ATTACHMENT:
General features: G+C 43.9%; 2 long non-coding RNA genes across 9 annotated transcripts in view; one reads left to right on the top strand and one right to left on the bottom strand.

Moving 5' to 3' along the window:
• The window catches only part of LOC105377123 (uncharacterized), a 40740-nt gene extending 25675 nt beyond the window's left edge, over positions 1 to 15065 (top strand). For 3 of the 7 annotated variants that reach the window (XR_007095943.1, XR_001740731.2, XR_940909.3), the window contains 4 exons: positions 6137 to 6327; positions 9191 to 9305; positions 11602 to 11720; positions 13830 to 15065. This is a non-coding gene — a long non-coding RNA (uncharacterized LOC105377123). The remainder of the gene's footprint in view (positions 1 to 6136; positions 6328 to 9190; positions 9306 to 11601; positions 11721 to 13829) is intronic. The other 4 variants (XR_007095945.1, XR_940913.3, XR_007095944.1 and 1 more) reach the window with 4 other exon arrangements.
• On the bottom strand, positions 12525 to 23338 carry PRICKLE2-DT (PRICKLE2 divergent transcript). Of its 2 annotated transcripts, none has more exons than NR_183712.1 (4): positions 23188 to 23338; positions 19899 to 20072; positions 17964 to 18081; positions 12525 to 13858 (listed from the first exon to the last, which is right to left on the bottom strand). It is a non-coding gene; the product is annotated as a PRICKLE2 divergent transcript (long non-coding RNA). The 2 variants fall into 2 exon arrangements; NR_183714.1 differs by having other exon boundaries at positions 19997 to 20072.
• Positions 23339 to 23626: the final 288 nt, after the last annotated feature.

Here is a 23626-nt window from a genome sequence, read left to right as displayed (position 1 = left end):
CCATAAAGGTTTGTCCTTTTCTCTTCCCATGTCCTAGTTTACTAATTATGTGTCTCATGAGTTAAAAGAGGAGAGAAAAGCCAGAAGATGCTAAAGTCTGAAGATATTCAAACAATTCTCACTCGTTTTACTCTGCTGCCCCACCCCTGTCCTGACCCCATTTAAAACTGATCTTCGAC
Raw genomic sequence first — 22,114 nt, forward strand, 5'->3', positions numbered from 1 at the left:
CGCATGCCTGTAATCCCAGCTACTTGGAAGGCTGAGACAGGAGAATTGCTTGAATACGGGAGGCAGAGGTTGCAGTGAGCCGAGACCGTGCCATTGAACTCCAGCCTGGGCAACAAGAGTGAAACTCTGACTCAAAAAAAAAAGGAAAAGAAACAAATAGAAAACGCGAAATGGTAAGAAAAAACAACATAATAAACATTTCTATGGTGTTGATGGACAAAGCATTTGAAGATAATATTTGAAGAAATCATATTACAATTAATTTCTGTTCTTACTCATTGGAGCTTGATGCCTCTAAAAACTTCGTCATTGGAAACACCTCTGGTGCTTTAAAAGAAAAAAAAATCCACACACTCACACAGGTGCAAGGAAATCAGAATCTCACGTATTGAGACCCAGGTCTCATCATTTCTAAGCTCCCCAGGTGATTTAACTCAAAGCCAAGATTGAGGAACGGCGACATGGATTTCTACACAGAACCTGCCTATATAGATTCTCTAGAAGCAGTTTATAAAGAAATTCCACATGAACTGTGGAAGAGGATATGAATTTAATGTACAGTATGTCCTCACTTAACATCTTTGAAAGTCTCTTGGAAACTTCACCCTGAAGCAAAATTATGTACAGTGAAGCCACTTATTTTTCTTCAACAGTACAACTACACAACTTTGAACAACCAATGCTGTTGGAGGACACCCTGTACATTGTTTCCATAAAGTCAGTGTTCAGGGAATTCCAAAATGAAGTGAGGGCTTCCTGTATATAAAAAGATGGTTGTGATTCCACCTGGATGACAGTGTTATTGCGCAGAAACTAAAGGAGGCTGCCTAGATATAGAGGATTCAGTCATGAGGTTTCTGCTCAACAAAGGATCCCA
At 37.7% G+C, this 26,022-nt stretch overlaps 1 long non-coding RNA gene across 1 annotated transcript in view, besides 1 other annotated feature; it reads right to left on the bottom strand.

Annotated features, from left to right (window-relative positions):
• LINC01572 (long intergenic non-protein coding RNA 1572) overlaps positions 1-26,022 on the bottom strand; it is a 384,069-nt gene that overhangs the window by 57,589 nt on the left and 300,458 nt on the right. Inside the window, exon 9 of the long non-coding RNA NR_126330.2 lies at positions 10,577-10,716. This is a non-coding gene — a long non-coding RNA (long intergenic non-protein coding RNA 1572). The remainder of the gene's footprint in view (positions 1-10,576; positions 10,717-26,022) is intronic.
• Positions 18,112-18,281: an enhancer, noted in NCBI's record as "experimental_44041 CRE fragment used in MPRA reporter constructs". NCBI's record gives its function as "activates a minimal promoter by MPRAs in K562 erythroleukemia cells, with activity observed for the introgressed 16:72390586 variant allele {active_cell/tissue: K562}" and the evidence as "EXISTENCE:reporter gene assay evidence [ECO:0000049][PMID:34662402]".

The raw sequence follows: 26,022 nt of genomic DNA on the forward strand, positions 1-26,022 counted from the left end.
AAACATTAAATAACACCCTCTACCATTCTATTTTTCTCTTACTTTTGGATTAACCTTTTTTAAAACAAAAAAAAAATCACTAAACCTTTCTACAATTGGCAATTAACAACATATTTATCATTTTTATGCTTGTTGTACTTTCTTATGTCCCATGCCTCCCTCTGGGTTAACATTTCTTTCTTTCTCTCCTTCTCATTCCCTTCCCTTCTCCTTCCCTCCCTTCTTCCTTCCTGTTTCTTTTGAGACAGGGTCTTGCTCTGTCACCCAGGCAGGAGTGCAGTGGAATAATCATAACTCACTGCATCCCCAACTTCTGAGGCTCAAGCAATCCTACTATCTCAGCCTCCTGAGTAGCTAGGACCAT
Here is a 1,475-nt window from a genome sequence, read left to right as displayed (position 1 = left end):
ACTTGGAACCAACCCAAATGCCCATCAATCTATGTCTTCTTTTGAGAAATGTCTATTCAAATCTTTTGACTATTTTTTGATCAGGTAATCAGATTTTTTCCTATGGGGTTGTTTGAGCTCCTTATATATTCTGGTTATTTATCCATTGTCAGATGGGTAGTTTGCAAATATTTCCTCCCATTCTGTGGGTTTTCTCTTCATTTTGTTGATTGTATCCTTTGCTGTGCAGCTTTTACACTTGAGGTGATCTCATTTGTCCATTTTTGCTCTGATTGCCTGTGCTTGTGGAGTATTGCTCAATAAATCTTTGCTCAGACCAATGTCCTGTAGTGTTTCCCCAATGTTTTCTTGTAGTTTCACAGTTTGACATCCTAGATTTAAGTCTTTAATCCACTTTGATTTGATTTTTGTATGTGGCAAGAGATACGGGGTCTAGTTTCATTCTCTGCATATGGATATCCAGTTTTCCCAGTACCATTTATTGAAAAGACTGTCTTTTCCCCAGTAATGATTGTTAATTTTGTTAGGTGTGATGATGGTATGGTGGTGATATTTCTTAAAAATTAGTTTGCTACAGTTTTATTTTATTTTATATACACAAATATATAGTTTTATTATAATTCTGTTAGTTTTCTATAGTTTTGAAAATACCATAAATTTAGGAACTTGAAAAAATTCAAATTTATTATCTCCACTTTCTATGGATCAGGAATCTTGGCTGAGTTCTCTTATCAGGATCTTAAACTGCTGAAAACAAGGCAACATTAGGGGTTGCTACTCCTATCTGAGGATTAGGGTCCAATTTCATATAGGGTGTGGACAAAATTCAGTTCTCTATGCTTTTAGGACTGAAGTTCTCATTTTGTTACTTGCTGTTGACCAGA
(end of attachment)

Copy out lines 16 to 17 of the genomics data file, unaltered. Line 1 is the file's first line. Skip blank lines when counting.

Here is a 1,475-nt window from a genome sequence, read left to right as displayed (position 1 = left end):
ACTTGGAACCAACCCAAATGCCCATCAATCTATGTCTTCTTTTGAGAAATGTCTATTCAAATCTTTTGACTATTTTTTGATCAGGTAATCAGATTTTTTCCTATGGGGTTGTTTGAGCTCCTTATATATTCTGGTTATTTATCCATTGTCAGATGGGTAGTTTGCAAATATTTCCTCCCATTCTGTGGGTTTTCTCTTCATTTTGTTGATTGTATCCTTTGCTGTGCAGCTTTTACACTTGAGGTGATCTCATTTGTCCATTTTTGCTCTGATTGCCTGTGCTTGTGGAGTATTGCTCAATAAATCTTTGCTCAGACCAATGTCCTGTAGTGTTTCCCCAATGTTTTCTTGTAGTTTCACAGTTTGACATCCTAGATTTAAGTCTTTAATCCACTTTGATTTGATTTTTGTATGTGGCAAGAGATACGGGGTCTAGTTTCATTCTCTGCATATGGATATCCAGTTTTCCCAGTACCATTTATTGAAAAGACTGTCTTTTCCCCAGTAATGATTGTTAATTTTGTTAGGTGTGATGATGGTATGGTGGTGATATTTCTTAAAAATTAGTTTGCTACAGTTTTATTTTATTTTATATACACAAATATATAGTTTTATTATAATTCTGTTAGTTTTCTATAGTTTTGAAAATACCATAAATTTAGGAACTTGAAAAAATTCAAATTTATTATCTCCACTTTCTATGGATCAGGAATCTTGGCTGAGTTCTCTTATCAGGATCTTAAACTGCTGAAAACAAGGCAACATTAGGGGTTGCTACTCCTATCTGAGGATTAGGGTCCAATTTCATATAGGGTGTGGACAAAATTCAGTTCTCTATGCTTTTAGGACTGAAGTTCTCATTTTGTTACTTGCTGTTGACCAGA